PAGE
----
Here was a signal to the Darwinist dittoheads that a mob needed to be formed. In an earlier book Nagel had dared to complain of “Darwinist imperialism,” though in his scrupulous way he added that “there is really no reason to assume that the only alternative to an evolutionary explanation of everything is a religious one.” He is not, God forbid, a theist. But he went on to warn that “this may not be comforting enough” for the materialist establishment, which may find it impossible to tolerate also “any cosmic order of which mind is an irreducible and non-accidental part.” For the bargain-basement atheism of our day, it is not enough that there be no God: there must be only matter. Now Nagel’s new book fulfills his old warning. A mob is indeed forming, a mob of materialists, of free-thinking inquisitors. “In the present climate of a dominant scientific naturalism, heavily dependent on speculative Darwinian explanations of practically everything, and armed to the teeth against religion,” Nagel calmly writes, “… I would like to extend the boundaries of what is not regarded as unthinkable, in light of how little we really understand about the world.” This cannot be allowed! And so the Sacred Congregation for the Doctrine of the Secular Faith sprang into action. “If there were a philosophical Vatican,” Simon Blackburn declared in the New Statesman, “the book would be a good candidate for going on to the Index.” I hope that one day he regrets that sentence. It is not what Bruno, Galileo, Bacon, Descartes, Voltaire, Hume, Locke, Kant, and the other victims of the anti-philosophical Vatican had in mind.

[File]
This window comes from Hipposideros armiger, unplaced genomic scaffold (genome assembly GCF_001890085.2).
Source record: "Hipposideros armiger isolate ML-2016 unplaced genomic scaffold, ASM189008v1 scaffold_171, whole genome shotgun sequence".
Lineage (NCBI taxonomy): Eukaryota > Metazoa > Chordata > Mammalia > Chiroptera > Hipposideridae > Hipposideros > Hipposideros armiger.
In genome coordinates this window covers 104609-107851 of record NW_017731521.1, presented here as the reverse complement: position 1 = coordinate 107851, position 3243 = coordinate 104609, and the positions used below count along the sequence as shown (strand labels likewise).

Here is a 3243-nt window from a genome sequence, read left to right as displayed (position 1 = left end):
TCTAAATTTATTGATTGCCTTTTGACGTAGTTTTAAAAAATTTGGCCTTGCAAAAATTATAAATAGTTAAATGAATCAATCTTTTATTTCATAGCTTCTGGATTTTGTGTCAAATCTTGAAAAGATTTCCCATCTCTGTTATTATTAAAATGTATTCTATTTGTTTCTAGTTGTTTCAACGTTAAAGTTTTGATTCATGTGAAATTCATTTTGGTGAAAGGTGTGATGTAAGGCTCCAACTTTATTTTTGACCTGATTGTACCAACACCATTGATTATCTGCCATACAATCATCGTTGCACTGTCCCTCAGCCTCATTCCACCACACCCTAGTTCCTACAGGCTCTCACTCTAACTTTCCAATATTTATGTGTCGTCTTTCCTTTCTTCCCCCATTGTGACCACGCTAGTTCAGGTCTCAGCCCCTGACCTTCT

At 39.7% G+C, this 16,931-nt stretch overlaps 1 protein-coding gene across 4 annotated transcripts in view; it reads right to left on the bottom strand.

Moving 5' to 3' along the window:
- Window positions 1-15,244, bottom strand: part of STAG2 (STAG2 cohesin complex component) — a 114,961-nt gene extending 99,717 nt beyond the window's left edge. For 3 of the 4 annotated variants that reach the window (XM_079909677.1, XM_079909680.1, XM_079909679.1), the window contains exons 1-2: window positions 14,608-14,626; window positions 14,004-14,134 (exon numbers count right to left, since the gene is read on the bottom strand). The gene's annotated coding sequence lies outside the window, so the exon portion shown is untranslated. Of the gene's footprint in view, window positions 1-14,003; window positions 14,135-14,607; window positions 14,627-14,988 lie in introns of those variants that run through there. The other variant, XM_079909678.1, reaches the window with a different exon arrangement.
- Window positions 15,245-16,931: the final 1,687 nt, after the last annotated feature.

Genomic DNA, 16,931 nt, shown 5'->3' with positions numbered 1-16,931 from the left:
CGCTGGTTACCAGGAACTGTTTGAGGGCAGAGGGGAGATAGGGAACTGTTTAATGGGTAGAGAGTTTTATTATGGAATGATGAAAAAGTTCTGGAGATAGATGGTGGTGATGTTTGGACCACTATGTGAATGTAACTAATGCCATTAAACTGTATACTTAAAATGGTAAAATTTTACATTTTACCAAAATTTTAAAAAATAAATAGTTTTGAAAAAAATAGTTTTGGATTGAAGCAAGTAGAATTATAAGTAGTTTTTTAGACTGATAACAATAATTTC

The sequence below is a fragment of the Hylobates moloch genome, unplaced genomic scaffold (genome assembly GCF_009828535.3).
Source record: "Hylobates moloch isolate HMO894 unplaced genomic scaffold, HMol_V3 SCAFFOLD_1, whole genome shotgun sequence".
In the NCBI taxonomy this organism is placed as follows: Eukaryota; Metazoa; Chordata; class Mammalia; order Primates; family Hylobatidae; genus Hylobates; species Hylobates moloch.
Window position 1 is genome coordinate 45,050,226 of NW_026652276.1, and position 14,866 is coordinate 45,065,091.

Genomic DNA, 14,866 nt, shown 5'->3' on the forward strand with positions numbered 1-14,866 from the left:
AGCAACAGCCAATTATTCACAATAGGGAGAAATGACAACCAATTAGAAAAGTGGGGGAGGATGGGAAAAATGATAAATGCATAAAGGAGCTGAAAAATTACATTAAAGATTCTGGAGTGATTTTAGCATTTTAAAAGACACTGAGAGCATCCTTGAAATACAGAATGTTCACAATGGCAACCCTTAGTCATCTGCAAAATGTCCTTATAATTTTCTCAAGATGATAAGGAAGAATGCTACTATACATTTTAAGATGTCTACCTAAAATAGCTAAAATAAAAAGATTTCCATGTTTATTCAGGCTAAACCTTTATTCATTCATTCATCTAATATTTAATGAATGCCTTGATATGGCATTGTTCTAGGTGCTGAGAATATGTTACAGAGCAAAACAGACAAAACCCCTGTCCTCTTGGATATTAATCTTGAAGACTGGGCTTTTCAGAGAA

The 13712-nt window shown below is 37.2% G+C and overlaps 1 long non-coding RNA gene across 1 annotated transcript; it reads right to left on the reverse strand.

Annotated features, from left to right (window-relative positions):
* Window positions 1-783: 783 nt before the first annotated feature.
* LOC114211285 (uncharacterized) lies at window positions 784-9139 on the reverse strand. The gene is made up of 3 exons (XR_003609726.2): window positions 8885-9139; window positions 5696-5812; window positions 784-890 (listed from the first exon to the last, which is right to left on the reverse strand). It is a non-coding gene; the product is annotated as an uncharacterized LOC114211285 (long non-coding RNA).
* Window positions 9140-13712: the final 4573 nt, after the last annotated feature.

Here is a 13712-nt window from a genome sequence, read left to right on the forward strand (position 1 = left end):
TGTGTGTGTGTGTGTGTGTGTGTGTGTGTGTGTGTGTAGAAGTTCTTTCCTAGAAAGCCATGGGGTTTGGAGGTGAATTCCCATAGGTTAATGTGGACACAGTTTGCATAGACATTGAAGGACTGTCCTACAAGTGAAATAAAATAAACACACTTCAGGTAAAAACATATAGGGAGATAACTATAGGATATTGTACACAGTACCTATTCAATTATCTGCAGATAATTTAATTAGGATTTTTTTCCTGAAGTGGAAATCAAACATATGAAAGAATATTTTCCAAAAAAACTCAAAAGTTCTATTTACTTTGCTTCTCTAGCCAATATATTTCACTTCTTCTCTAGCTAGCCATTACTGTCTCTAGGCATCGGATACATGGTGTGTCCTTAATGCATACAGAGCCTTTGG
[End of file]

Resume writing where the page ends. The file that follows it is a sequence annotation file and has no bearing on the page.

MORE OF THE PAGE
Ah yes, Simon Blackburn. He addressed a journalists’ seminar of which I was a part. I posed a philosophical question, which he haughtily refused to answer because it was premised on the possibility that atheist materialism might not be true. Let me be clear: I didn’t claim that atheist materialism was untrue, but rather asked a conditional question based on a philosophical point made by Kierkegaard. Blackburn repeatedly refused to answer it. It was like being in the presence of some brilliant but bigoted Counterreformation Jesuit.
Anyway, Wieseltier continues:
Yet too many of Nagel’s interlocutors have been scientists, because Mind and Cosmos is not a work of science. It is a work of philosophy; and it is entirely typical of the scientistic tyranny in American intellectual life that scientists have been invited to do the work of philosophers. The problem of the limits of science is not a scientific problem. It is also pertinent to note that the history of science is a history of mistakes, and so the dogmatism of scientists is especially rich.
Wieseltier blasts the “fideism” of scientists, who are all too willing to attack Nagel because even though he does not believe in God, his idea that there is probably more to the universe than mere matter might give aid and comfort to the left’s culture war enemies, which makes Nagel a traitor to his class.